Mark Zuckerberg's company, Facebook Inc, made over $100 billion in ad sales last year. (AP: Trent Nelson via The Salt Lake Tribune)
Major multinational companies including Coca-Cola, Starbucks, Verizon and Unilever have joined forces to boycott Facebook ads, saying the company doesn't do enough to remove hate speech.
A growing list of companies have joined the Stop Hate for Profit campaign by vowing to pause their ads on Facebook for the month of July.
More than 160 companies have pulled their spending so far, but is it enough to force Facebook's hand to make significant change?
Before we get to that, let's unpack a few things first …
Who is behind the campaign and what does it want from Facebook?
The Stop Hate for Profit campaign was launched by organisations Free Press and Common Sense, along with US civil rights groups Color of Change, Anti-Defamation League and NAACP after the death of George Floyd at the hands of Minneapolis police.
Among its goals is to put public and financial pressure on Facebook to stop generating ad revenue from hateful content, and it believes the best way to do that is to hit Facebook where it hurts: the profit margin.
The campaign says it's taking action against "Facebook's long history of allowing racist, violent and verifiably false content to run rampant on its platform".
In a list of examples, it said Facebook had failed in the following ways:
- Allowing the platform to be used as a means to supress widespread voting, using targeted disinformation aimed at Black voters.
Stop Hate for Profit has drawn support from a fast-growing list of major US companies. Organisers are now preparing to take the campaign global.
These are some of the companies that have paused their advertising in some capacity:
- Coffee chain Starbucks (although it says its decision is not part of the campaign)
- Unilever, the European consumer-goods giant behind Ben & Jerry's ice cream, Dove soap, and Lipton tea (it has only pulled US ads)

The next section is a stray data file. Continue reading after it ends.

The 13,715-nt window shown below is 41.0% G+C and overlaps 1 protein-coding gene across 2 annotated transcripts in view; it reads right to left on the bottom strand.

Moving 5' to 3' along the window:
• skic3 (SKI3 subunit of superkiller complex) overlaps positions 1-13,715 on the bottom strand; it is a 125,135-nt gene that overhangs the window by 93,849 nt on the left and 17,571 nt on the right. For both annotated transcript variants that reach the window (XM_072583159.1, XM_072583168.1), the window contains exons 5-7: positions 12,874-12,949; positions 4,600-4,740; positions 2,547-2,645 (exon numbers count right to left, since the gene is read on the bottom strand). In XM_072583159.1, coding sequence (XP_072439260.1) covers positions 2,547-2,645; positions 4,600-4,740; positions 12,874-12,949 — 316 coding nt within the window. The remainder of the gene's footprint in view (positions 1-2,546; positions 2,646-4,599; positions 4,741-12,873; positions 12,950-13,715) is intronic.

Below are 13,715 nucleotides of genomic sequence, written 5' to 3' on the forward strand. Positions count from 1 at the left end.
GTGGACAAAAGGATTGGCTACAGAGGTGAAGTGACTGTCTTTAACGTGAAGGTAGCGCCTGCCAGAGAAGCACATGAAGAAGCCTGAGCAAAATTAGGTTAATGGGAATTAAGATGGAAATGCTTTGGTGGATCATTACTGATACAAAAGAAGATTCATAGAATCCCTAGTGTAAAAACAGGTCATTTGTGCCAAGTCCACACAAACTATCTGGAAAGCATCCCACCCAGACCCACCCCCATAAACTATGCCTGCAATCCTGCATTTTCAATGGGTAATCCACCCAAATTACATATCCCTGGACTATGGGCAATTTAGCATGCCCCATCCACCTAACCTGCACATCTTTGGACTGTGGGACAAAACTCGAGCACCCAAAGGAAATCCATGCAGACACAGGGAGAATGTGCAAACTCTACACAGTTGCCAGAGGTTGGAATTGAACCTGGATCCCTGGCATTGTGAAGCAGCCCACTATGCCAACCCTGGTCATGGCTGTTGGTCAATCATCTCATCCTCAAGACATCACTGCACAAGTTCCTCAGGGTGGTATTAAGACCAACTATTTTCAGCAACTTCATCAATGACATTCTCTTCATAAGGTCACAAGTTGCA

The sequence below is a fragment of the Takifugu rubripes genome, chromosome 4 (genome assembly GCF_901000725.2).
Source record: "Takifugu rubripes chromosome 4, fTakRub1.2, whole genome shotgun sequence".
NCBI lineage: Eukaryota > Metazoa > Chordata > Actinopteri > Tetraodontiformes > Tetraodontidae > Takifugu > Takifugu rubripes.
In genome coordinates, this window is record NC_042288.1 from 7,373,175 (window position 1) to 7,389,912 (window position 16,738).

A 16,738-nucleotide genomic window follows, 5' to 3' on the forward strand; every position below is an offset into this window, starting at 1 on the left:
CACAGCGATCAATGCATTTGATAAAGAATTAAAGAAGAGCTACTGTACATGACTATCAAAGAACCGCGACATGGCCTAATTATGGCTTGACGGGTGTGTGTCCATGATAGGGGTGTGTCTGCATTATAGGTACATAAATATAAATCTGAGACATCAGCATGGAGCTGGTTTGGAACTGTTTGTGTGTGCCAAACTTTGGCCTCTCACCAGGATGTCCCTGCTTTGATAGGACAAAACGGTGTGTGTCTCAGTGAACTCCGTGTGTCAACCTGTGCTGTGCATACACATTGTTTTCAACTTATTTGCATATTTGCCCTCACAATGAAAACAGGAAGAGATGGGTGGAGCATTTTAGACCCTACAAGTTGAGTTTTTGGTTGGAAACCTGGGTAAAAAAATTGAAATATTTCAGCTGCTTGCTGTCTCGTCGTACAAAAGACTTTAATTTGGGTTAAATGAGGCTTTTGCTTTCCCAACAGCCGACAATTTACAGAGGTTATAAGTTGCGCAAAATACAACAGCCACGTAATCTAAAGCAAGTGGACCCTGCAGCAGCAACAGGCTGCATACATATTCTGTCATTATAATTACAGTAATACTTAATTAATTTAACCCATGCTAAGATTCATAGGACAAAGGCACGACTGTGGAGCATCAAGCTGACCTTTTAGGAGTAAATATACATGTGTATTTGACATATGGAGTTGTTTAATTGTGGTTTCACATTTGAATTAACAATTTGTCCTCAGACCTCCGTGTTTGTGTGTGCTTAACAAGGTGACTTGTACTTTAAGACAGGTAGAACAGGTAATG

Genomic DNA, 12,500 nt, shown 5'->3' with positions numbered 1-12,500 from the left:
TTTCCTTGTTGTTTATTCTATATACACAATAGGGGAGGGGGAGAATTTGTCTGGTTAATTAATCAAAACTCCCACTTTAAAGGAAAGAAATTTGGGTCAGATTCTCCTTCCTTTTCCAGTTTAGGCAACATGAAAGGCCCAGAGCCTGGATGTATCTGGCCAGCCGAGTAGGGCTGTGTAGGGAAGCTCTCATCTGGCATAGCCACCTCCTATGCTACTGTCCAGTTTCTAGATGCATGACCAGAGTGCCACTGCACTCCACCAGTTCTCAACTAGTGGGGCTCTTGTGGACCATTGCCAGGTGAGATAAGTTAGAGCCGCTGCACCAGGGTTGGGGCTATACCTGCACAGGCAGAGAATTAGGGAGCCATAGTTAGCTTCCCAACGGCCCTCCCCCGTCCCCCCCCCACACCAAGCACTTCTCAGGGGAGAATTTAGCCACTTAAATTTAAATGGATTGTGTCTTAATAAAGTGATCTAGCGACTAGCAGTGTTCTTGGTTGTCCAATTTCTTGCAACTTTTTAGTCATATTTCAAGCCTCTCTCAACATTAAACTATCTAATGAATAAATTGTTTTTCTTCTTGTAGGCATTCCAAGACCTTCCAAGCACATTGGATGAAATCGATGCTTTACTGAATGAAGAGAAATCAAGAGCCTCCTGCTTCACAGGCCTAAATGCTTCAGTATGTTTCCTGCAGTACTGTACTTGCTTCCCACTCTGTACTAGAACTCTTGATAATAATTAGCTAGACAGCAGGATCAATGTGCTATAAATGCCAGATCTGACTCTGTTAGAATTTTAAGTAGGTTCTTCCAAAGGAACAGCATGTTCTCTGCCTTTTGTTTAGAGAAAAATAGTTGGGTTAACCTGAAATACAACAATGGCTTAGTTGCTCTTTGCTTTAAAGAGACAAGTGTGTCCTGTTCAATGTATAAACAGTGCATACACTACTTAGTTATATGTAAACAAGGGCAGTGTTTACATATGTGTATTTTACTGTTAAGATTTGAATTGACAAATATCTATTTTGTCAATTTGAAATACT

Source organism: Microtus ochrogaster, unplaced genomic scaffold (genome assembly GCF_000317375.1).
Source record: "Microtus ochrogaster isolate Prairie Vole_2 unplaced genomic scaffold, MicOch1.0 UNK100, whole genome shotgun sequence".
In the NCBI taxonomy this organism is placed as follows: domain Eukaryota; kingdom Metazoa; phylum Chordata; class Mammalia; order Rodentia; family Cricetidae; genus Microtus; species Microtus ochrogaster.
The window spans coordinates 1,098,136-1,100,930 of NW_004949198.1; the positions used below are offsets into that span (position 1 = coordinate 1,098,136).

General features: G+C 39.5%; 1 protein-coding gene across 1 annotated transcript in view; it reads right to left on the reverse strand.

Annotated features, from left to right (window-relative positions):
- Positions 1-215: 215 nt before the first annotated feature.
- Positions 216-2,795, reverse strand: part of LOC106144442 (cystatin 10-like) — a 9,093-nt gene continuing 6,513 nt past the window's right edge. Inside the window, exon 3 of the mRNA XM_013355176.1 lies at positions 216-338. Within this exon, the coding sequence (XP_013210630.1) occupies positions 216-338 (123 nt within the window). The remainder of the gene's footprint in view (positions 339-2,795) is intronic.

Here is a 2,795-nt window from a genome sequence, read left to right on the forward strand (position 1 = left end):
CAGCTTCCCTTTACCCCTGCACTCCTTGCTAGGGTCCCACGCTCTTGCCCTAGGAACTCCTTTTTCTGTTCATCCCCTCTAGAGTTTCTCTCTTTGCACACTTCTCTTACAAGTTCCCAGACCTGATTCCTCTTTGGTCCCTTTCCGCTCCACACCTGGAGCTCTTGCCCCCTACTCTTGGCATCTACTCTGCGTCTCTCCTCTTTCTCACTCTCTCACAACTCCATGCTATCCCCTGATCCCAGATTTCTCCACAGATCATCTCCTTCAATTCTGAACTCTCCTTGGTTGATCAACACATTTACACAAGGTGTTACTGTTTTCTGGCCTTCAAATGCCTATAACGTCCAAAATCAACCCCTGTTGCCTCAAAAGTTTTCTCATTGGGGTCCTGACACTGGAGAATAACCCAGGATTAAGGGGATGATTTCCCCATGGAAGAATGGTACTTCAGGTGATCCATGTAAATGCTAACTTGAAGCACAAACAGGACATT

Some of the companies will only pause ads just on Facebook, while others will pause their advertising more broadly on social media.
Is the boycott having any impact on Facebook?
It's hard to say just yet, but there are a few things to consider.
On Friday, Facebook's market value dropped by more than 8 per cent, amounting to about $72 billion.
So it's fair to say investors are sending Facebook a strong message.
To give some context, last year Facebook generated nearly $102 billion in advertising sales.
About a quarter of that comes from big companies such as Unilever, but the vast majority comes from small businesses.
And while Unilever committed to pause its US spending on Facebook for the rest of the year, that only accounts for about 10 per cent of its overall estimated $250 million it spends on Facebook advertising annually, according to Richard Greenfield from media and tech research firm LightShed Partners.
Another key consideration is that as more companies pause their spending, some (such as actor Sacha Baron Cohen) have pointed out that the platform's biggest spenders haven't budged.
On Friday, just hours after Unilever said it would pull its ads, Facebook founder Mark Zuckerberg announced that his company would begin labelling newsworthy content that violates its policies in the lead-up to November's US elections.
He also said it would label all posts and advertisements about voting with links to accurate information.
On Sunday, the company acknowledged it had more work to do, saying it was teaming up with civil rights groups and experts to develop more tools to fight hate speech.
But it said its investments in artificial intelligence have allowed it to find 90 per cent of hate speech before users report it.